Circle thickness code

  3. Save the capabilities.json file.

  4. In the Explorer pane, go to the src folder, and then select settings.ts. This file represents the settings for the starter visual.

  5. In the settings.ts file, replace the two classes with the following code.

    export class CircleSettings {
        public circleColor: string = "white";
        public circleThickness: number = 2;
    export class VisualSettings extends DataViewObjectsParser {
        public circle: CircleSettings = new CircleSettings();

    Module classes

    This module defines the two classes. The CircleSettings class defines two properties with names that match the objects defined in the capabilities.json file (circleColor and circleThickness) and also sets default values. The VisualSettings class inherits the DataViewObjectParser class and adds a property named circle, which matches the object defined in the capabilities.json file, and returns an instance of CircleSettings.

  6. Save the settings.ts file.

  7. Open the visual.ts file.

  8. In the visual.ts file, import VisualSettings, VisualObjectInstanceEnumeration and EnumerateVisualObjectInstancesOptions:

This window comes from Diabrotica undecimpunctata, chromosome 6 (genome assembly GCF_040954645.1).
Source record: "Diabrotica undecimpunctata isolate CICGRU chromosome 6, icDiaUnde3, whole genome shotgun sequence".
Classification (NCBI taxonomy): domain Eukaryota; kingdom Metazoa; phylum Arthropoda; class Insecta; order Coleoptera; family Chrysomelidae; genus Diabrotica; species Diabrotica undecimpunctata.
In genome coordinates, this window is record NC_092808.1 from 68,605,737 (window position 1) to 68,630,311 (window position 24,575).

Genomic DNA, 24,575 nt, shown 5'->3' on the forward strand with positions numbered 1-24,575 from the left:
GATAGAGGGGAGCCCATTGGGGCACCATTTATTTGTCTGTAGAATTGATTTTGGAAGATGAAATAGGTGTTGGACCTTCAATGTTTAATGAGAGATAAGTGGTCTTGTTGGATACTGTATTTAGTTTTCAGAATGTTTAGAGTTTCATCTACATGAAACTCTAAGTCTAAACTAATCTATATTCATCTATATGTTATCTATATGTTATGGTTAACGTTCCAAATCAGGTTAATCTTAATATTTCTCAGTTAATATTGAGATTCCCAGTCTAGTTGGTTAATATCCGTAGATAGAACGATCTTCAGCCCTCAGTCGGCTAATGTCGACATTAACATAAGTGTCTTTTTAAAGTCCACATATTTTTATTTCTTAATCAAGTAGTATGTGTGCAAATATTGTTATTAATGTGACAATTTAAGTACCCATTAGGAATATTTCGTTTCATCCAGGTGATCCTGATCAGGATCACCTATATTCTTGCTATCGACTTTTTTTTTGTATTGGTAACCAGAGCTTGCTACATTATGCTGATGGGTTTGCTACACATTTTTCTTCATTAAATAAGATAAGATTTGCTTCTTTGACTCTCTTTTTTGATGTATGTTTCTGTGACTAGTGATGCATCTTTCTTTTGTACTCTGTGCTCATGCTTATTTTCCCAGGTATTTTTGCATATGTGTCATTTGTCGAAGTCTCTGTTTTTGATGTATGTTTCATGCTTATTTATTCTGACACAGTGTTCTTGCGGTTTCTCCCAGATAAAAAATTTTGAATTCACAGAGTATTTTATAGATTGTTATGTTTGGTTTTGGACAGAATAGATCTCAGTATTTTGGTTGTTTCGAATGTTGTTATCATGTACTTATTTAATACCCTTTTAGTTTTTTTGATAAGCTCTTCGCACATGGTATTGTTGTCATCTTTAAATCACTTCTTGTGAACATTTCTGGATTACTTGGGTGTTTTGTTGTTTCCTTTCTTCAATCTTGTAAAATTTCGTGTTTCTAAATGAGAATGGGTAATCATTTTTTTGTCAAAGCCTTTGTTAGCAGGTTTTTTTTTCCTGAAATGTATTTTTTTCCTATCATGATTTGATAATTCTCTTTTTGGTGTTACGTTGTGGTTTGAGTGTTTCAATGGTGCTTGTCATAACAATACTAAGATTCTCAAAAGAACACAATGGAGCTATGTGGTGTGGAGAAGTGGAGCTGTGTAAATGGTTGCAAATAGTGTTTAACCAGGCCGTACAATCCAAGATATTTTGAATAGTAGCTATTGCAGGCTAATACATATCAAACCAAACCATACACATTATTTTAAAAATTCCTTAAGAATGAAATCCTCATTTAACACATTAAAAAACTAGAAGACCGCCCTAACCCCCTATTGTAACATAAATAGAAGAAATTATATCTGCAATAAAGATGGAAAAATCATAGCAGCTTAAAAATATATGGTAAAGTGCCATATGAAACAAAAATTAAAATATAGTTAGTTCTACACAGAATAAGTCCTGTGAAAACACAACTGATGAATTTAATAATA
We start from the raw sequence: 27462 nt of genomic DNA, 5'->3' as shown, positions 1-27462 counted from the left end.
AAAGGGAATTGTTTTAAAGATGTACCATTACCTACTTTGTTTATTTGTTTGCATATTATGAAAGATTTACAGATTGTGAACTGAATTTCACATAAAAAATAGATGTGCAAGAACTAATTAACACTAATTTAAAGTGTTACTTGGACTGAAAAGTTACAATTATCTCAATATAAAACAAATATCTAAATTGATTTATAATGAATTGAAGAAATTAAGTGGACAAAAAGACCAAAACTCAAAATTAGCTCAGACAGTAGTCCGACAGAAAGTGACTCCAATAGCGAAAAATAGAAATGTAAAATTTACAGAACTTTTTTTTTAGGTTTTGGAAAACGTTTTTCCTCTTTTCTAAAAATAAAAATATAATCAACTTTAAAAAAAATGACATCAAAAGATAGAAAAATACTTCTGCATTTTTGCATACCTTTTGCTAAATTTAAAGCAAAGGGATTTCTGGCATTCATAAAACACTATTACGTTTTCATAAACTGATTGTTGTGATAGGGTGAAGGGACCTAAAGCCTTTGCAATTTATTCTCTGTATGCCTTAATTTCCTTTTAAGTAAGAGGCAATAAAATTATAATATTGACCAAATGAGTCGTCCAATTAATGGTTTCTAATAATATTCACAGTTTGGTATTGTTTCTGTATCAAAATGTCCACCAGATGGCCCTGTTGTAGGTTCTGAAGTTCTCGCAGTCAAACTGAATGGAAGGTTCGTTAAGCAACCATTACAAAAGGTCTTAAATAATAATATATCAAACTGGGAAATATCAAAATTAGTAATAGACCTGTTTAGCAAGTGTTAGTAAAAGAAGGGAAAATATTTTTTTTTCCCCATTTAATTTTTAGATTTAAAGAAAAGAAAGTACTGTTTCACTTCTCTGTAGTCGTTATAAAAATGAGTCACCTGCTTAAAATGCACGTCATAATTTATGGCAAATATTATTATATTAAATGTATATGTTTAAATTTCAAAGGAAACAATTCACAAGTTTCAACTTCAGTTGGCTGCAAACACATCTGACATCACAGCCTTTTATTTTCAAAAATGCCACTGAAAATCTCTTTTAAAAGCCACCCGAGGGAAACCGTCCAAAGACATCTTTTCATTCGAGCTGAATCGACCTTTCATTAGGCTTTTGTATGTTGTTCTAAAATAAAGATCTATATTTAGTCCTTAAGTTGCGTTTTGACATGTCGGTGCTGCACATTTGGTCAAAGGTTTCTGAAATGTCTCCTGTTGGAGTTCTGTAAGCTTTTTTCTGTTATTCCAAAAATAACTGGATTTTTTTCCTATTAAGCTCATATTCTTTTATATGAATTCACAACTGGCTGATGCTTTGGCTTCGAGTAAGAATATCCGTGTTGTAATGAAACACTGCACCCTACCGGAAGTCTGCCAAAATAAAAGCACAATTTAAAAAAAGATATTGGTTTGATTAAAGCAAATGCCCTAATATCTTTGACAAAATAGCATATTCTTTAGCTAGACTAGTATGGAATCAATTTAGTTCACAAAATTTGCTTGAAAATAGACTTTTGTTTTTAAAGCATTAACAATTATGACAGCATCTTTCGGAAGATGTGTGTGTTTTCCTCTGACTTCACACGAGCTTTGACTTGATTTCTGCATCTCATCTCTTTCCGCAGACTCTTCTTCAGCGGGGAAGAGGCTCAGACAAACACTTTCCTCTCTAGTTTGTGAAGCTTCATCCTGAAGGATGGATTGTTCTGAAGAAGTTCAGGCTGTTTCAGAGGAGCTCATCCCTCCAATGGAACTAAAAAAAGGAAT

import { VisualSettings } from "./settings";
    import VisualObjectInstanceEnumeration = powerbi.VisualObjectInstanceEnumeration;
    import EnumerateVisualObjectInstancesOptions = powerbi.EnumerateVisualObjectInstancesOptions;

    and in the Visual class add the following property:

    private visualSettings: VisualSettings;

    This property stores a reference to the VisualSettings object, describing the visual settings.

    Add visual class

  9. In the Visual class, add the following method before the update method. This method is used to populate the formatting options.

    public enumerateObjectInstances(options: EnumerateVisualObjectInstancesOptions): VisualObjectInstanceEnumeration {
        const settings: VisualSettings = this.visualSettings || <VisualSettings>VisualSettings.getDefault();
        return VisualSettings.enumerateObjectInstances(settings, options);

    This method is used to populate the formatting options.

    Visual settings object

  10. In the update method, after the declaration of the radius variable, add the following code.

    this.visualSettings = VisualSettings.parse<VisualSettings>(dataView);
    this.visualSettings.circle.circleThickness = Math.max(0, this.visualSettings.circle.circleThickness);
    this.visualSettings.circle.circleThickness = Math.min(10, this.visualSettings.circle.circleThickness);

    This code retrieves the format options. It adjusts any value passed into the circleThickness property, converting it to 0 if negative, or 10 if it's a value greater than 10.

    Radius variable

  11. In the circle element, modify the values passed to the fill style and stroke-width style as follows:


    Fills the circle element